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September 21, 2019 | Rome, Italy

Life by the barrel

By | 2018-03-21T18:56:49+02:00 August 24th, 2013|Food & Wine Archive|
The Bravio delle Botti is a barrel race between the eight contradas in Montepulciano held on the last Sunday of August.
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’m staying with my friend Delia in an old farmhouse near the Tuscan hill town of Montepulciano, known for Vino Nobile di Montepulciano, a wine long acclaimed the world over.

On our first night, accompanied by some of Delia’s best friends (see below), we attend an event called Calici di Stelle (“Wine Glasses of Stars”). For centuries, the town has been divided into eight contrade, or neighborhoods. Each is offering wine tastings and a sit-down dinner, cooked and served by volunteers. The festivities are a run-up to the annual Bravio, an ancient competition between the contrade to see which of its muscular, hand-picked representatives can roll a wine barrel up to the main square fastest.

After lots of uphill walking, we arrive at Palazzo Ricci, an austere but magnificent Renaissance palace that hosts the Contrada di Talosa. Long tables have been set out in the central courtyard and thirty-something men sing drinking songs near columned arches. On the terrace at one end of the courtyard are three huge grills. Sparks, flames and smoke are silhouetted against a deep blue night sky. Aside from our modern clothes (and maybe a missing jester) we might as well be at a Renaissance feast.

The wine is a Rosso di Montepulciano, a lighter version of Vino Nobile. It has a vibrant ruby red color in keeping with a young wine made with sangiovese grapes. Its fresh acidity is an ideal foil for our steaming hot pici cacio e pepe (made with pici, the pasta from Siena that resembles thick spaghetti, and a luscious sauce with pecorino cheese and fresh ground peppers.)

Next comes the real thing, the Vino Nobile, slightly more structured than the Rosso but without sharp tannins. It goes well with our second course of plump grilled sausages.

Delia’s friends walk us through the thronged town, where tourists are few. We buy from artisanal vendors, try more wines, and dance to music from various bands. It’s too hot for more red wine so we finally stop at an enoteca for Vin Santo and cantucci, the traditional Tuscan dipping biscuits.

The next night, we roam a few kilometers to the hamlet of Petroio di Trequanda. The mood brings back memories of the traveling carnival that would stop briefly near my Virginia hometown. We stand in line to order food, but this time the wine comes in an unlabeled bottle. I’m skeptical. It looks like dark purple grape juice in my plastic cup and has a strong earthy smell. The taste is rough, as if a Tuscan cypress tree had made its way into my mouth.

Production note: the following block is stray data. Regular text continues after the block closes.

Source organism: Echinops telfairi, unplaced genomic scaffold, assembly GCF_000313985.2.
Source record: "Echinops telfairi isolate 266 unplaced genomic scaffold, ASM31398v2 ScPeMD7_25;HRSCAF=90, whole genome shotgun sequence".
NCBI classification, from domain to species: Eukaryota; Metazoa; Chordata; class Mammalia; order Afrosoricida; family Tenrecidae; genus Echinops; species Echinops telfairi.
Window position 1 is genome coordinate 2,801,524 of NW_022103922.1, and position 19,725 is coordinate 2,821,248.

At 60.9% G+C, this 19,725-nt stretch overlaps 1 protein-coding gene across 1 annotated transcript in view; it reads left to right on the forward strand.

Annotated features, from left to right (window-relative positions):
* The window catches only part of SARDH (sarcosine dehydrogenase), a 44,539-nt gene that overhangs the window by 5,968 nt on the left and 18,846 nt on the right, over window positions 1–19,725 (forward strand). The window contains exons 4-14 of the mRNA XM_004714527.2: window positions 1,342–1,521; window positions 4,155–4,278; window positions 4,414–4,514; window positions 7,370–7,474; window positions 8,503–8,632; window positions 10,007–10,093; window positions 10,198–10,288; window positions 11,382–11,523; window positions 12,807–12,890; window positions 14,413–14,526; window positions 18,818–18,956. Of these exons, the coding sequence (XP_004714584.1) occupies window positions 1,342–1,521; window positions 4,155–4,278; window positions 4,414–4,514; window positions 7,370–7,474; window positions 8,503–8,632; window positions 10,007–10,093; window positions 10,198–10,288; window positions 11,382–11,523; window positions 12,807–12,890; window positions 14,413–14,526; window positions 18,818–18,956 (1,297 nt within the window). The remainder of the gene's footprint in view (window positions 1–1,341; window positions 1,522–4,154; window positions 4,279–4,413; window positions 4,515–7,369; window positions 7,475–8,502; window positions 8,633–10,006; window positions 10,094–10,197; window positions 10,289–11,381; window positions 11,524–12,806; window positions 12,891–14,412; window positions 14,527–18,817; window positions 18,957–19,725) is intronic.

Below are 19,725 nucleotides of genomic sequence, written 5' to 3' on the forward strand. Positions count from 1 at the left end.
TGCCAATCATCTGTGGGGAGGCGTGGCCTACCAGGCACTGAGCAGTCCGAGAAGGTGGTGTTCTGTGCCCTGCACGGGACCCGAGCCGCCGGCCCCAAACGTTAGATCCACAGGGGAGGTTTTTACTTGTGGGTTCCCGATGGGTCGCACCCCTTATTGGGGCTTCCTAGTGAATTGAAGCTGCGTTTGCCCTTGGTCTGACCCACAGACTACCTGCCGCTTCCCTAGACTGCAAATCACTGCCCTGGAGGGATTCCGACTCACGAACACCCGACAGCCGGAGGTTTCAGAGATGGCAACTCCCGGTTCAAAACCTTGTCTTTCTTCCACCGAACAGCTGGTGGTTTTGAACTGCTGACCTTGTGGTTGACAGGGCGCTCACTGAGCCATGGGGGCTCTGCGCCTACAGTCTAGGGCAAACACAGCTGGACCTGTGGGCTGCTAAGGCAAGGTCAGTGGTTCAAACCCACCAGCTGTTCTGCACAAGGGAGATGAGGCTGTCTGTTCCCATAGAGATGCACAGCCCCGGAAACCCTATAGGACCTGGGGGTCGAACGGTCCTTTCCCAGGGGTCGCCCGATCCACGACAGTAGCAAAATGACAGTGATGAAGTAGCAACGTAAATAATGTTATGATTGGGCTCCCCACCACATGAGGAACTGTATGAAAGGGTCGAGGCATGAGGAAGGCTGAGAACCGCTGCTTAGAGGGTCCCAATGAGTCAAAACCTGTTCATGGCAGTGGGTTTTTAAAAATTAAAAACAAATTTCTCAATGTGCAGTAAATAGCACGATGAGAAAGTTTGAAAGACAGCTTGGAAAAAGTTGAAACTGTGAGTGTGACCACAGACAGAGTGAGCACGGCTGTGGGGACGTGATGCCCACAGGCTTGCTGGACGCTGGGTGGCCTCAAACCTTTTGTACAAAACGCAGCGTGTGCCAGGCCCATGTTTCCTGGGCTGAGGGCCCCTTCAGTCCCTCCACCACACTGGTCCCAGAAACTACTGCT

This, take it or leave it, is local tap wine (vino sfuso). Tonight, I leave it, and instead chew happily on my grilled spare ribs. Later, we watch elderly couples waltz and teenagers and children squeal on the carnie rides.

The last evening is the best. We drive 15 kilometers to attend Pienza’s Cortili Aperti (“Festival of Open Courtyards.”) Though the festival is held annually the night before Ferragosto, it commemorates the death of native son Pope Pius II in 1464.

Pius, born Enea Silvio Bartolomeo Piccolomini and trained as a teacher, decided to apply humanist principles or architecture and urban planning in refurbishing the city, vainly changing its name from Corsignano to Pienza (“of Pius”). Books written by Pius before he became pope, including an autobiography and some erotic works, are available for outdoor public viewing, organized by a Florence professor. Some of Piccolomini’s works were later banned when he was elevated to the papacy.

At 11 p.m., everyone gathers in the main square for an impressive display of fireworks. Afterwards comes a wine and cheese party in with simple sangiovese (in the classic basket bottles with no labels). Unlike the wine at the Petroio fair, it’s crisp and light, even elegant. The cheese is Pecorino Riserva handmade and aged for 18 months by Delia’s friend Silvana Cugisi. Together, the wine and the cheese are outstanding.

Today, I’m getting ready to leave, albeit reluctantly. Next year, I think to myself, I might come just a little bit later – to see the Braviò dei Botti.

People and places:

  • Paola Perigini and her husband Danilo manage a beautiful bottega in Pienza where she makes and sells hand woven items.
  • The famed Bravio is traditionally held on the last Sunday of every August. Two hand-picked athletes, known as Spingitori (pushers), roll 80 kilos barrels uphill for about 1,800 meters until they reach the churchyard of the Duomo in Piazza Grande.

About the Author:

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Eleanor Shannon's "Tasting Notes" wine column appeared from 2010 t0 2014.

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